Recently, the clinical application of radiogrammetry, which was introduced first as a technique for evaluation of bone status by Barnett and Nordin (22), has shown significant improvement as a result of further refinement, computerization, and the use of algorithms for automatic image analysis (23–25). Our study was performed with the Pronosco X-Posure System (version 2.0; Sectra Pronosco, Vedbaek, Denmark), which uses a computerized radiogrammetric analysis of the 3 middle metacarpal bones for the measurement of BMD and the metacarpal index (MCI; defined as 2 times the cortical thickness [in mm] divided by the outer diameter of the metacarpal bone [in mm]). The potential of digital x-ray radiogrammetry (DXR) for estimating cortical bone loss seems to be promising in clinical practice. Investigators in several studies have not only reported a significant correlation between BMD peripherally measured by dual x-ray absorptiometry (DXA) and BMD estimated by DXR in postmenopausal women, but they have also determined normative values for DXR (24–26). Although BMD measurement by DXR was not performed on areas of high fracture incidence, Bouxsein et al (27) documented in a prospective study over an observation period of 5 years that DXR was as good as single-photon absorptiometry for predicting the risk of fracture of the wrist, spine, and femur. In addition, postmenopausal women receiving hormone replacement therapy showed a significant increase in the MCI as calculated by DXR (28).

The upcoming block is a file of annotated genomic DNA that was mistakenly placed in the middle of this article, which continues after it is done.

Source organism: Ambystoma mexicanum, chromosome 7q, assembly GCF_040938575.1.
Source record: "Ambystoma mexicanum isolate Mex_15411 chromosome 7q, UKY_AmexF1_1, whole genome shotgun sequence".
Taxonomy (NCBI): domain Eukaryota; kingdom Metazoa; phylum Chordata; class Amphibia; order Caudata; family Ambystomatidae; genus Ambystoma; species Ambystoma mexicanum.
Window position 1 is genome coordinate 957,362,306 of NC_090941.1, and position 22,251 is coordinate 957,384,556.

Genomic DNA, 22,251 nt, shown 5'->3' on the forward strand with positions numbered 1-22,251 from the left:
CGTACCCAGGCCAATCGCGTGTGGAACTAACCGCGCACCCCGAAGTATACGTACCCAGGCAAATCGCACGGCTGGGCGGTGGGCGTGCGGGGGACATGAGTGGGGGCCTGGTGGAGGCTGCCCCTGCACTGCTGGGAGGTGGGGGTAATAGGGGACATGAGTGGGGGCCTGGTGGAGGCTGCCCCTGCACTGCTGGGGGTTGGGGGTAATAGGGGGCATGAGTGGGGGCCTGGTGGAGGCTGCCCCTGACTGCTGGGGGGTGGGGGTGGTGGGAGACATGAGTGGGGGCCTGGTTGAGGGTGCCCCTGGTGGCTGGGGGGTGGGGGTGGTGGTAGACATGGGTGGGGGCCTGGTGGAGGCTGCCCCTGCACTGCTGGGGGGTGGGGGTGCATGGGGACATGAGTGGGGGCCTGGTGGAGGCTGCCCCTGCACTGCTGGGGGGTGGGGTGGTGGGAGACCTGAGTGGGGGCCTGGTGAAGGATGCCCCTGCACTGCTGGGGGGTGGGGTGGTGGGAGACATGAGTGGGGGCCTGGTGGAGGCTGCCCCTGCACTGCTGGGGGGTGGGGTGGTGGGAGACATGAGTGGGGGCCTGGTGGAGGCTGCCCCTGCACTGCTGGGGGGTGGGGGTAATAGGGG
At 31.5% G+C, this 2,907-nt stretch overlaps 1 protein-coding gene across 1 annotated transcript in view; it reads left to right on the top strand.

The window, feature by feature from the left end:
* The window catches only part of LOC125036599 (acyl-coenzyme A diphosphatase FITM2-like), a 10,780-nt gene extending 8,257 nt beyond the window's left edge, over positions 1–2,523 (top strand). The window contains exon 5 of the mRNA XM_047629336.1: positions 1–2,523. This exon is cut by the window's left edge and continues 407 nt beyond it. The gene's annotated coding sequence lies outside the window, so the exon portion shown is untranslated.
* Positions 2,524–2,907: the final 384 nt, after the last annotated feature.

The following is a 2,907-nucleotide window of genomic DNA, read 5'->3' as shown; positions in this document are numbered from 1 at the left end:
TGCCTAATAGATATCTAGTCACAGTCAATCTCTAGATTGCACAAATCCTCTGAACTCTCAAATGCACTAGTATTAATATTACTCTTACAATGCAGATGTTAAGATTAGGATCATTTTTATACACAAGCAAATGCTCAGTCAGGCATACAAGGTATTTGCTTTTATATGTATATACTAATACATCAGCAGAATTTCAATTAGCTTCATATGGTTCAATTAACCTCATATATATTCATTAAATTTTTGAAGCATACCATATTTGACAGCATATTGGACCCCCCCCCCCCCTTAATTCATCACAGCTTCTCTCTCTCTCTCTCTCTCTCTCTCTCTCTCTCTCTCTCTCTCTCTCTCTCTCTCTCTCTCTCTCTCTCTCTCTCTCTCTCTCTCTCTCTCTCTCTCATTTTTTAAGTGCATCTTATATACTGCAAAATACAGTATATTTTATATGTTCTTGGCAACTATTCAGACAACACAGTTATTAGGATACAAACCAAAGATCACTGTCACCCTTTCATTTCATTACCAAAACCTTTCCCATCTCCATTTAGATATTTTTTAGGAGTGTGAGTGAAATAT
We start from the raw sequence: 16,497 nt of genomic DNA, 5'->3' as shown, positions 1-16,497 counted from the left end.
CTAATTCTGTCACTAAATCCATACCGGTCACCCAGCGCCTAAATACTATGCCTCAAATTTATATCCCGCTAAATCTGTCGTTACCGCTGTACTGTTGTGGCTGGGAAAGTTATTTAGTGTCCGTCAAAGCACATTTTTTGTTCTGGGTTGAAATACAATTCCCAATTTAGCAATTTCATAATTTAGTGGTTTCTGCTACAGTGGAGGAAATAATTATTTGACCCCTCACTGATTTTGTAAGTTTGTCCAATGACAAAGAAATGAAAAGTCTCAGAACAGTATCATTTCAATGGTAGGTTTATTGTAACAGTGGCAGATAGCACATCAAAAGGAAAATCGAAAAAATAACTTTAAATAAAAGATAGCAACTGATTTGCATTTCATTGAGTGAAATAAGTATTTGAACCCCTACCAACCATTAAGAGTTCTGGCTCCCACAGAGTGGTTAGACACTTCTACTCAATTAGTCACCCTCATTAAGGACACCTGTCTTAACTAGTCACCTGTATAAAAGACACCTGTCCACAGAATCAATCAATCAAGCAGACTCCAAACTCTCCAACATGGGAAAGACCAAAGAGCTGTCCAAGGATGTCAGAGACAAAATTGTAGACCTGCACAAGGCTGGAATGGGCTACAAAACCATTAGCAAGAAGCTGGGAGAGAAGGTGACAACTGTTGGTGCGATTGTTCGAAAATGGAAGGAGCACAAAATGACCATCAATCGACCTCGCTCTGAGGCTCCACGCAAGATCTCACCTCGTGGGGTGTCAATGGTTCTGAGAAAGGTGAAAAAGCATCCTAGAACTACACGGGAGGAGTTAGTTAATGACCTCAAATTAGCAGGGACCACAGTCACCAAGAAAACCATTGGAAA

The Radiogrammetry Kit (version 1.3.5; Sectra Pronosco) is a separate software program implemented for semiautomated measurements of the metacarpophalangeal (MCP) joint space width (JSW) in the second through the fifth fingers, and our results using the Radiogrammetry Kit program have proved to be consistent with the results of different scoring methods. Previous techniques used for joint space analysis have not been able to provide consistently accurate estimates of JSW in finger joints with distinctive disease-related abnormalities (21). Furthermore, measurements of JSW in the proximal interphalangeal (PIP) joints seem to be complicated, because these joints show a bicompartmental configuration, which result in a varied width of each compartment according to minor rotations of the hand (especially the PIP joints of the first, fourth, and fifth fingers).

In this cross-sectional and longitudinal study using digitized hand radiographs, we evaluated the ability to make precise measurements of the radiographically detectable MCP JSW for any grade of RA with the Radiogrammetry Kit, and we evaluated the ability to quantify periarticular demineralization by DXR for different scoring methods. Our longitudinal data showed notable reductions in the mean BMD and MCI estimated by DXR and in the mean MCP JSW in the course of active RA over a period of 6 years and revealed accentuated periarticular demineralization and MCP JSN within the first year after disease onset. Our technique should help to identify patients with aggressive RA who are going to develop joint damage before major erosions occur and, consequently, should help to optimize individual therapeutic strategies.

PATIENTS AND METHODS

  1. Top of page
  2. Abstract
  3. PATIENTS AND METHODS
  4. RESULTS
  5. DISCUSSION
  6. Acknowledgements
  7. REFERENCES

Patients.